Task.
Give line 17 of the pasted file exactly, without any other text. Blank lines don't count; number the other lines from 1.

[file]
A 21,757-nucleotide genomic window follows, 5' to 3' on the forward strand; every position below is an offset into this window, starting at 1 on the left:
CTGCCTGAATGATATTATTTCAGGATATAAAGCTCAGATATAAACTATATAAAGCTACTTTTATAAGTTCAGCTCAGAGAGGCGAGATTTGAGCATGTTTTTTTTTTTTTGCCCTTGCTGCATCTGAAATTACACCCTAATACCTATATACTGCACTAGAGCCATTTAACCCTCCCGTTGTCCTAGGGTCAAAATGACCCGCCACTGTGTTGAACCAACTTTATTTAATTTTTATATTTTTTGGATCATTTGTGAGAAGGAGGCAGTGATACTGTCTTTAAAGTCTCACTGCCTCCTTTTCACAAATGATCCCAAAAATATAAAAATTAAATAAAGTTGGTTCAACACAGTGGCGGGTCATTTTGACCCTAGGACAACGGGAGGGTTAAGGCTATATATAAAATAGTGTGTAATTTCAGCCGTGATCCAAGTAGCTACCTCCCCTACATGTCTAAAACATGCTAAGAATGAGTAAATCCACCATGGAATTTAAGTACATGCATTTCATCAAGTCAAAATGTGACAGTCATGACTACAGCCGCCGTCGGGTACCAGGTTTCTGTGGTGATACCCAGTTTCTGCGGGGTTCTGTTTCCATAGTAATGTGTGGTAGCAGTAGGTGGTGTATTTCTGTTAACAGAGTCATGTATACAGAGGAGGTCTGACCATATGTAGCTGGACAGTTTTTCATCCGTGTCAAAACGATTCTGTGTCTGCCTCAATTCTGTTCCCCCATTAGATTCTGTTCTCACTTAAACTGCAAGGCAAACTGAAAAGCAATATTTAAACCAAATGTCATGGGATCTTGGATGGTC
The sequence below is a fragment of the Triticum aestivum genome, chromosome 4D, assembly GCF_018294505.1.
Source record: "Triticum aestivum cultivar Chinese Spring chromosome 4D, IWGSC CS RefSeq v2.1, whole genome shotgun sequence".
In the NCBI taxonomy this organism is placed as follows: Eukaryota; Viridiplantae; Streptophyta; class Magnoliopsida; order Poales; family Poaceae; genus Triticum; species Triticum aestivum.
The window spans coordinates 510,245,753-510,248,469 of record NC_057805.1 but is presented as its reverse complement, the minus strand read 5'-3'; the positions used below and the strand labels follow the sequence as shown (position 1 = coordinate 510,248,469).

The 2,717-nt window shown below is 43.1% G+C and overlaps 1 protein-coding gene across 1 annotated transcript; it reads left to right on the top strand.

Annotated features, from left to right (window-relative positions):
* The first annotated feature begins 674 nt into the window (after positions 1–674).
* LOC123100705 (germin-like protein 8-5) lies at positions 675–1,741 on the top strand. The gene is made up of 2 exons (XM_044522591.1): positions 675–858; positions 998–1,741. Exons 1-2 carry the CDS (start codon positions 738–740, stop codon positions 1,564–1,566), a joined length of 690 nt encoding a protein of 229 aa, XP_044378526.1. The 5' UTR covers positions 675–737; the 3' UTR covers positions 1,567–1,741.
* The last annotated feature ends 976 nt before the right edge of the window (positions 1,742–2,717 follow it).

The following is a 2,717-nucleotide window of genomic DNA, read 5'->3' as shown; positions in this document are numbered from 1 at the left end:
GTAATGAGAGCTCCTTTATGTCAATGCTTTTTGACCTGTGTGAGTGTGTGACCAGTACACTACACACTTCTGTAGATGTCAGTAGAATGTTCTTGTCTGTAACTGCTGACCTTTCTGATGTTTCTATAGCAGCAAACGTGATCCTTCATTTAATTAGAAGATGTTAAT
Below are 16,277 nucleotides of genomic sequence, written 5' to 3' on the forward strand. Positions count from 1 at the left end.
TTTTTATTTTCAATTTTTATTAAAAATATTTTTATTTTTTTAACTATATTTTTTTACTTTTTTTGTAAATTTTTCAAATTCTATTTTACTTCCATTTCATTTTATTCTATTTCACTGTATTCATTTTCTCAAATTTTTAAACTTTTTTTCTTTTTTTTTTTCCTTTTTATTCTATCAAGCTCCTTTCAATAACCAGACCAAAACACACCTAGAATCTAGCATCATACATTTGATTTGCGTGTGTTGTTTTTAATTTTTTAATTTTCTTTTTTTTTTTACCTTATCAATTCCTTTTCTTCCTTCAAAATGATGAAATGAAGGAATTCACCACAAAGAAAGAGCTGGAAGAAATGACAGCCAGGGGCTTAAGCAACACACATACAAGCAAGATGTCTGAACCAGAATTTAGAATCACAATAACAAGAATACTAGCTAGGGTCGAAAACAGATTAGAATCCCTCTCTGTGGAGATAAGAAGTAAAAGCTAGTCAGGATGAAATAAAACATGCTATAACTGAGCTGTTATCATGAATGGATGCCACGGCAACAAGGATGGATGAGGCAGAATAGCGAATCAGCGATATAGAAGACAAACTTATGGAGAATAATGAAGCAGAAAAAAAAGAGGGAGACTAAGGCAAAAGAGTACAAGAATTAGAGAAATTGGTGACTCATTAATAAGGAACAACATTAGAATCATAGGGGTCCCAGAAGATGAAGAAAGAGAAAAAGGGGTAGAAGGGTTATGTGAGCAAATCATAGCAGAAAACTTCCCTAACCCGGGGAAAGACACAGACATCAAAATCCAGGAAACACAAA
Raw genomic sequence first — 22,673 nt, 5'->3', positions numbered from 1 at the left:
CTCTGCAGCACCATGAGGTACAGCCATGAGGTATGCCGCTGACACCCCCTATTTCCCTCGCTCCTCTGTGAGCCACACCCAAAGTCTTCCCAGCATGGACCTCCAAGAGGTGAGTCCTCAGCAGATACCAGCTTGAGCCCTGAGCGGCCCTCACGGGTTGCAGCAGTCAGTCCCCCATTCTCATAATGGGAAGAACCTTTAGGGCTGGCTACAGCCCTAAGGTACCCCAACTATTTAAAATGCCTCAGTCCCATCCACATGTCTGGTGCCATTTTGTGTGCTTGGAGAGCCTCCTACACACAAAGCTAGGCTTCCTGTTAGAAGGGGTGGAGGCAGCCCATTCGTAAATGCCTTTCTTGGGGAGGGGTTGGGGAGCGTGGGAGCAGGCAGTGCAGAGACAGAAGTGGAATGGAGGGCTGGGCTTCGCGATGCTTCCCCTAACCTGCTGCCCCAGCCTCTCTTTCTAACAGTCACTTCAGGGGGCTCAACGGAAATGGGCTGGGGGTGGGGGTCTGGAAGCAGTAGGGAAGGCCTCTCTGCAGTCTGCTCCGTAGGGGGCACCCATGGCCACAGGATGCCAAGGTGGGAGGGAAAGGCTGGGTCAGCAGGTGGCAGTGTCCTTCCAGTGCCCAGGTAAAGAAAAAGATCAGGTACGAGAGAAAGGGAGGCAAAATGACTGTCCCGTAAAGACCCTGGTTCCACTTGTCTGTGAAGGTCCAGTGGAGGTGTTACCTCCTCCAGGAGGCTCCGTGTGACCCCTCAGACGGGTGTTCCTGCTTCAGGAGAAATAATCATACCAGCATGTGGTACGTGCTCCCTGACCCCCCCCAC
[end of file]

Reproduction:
CTCTGCAGCACCATGAGGTACAGCCATGAGGTATGCCGCTGACACCCCCTATTTCCCTCGCTCCTCTGTGAGCCACACCCAAAGTCTTCCCAGCATGGACCTCCAAGAGGTGAGTCCTCAGCAGATACCAGCTTGAGCCCTGAGCGGCCCTCACGGGTTGCAGCAGTCAGTCCCCCATTCTCATAATGGGAAGAACCTTTAGGGCTGGCTACAGCCCTAAGGTACCCCAACTATTTAAAATGCCTCAGTCCCATCCACATGTCTGGTGCCATTTTGTGTGCTTGGAGAGCCTCCTACACACAAAGCTAGGCTTCCTGTTAGAAGGGGTGGAGGCAGCCCATTCGTAAATGCCTTTCTTGGGGAGGGGTTGGGGAGCGTGGGAGCAGGCAGTGCAGAGACAGAAGTGGAATGGAGGGCTGGGCTTCGCGATGCTTCCCCTAACCTGCTGCCCCAGCCTCTCTTTCTAACAGTCACTTCAGGGGGCTCAACGGAAATGGGCTGGGGGTGGGGGTCTGGAAGCAGTAGGGAAGGCCTCTCTGCAGTCTGCTCCGTAGGGGGCACCCATGGCCACAGGATGCCAAGGTGGGAGGGAAAGGCTGGGTCAGCAGGTGGCAGTGTCCTTCCAGTGCCCAGGTAAAGAAAAAGATCAGGTACGAGAGAAAGGGAGGCAAAATGACTGTCCCGTAAAGACCCTGGTTCCACTTGTCTGTGAAGGTCCAGTGGAGGTGTTACCTCCTCCAGGAGGCTCCGTGTGACCCCTCAGACGGGTGTTCCTGCTTCAGGAGAAATAATCATACCAGCATGTGGTACGTGCTCCCTGACCCCCCCCAC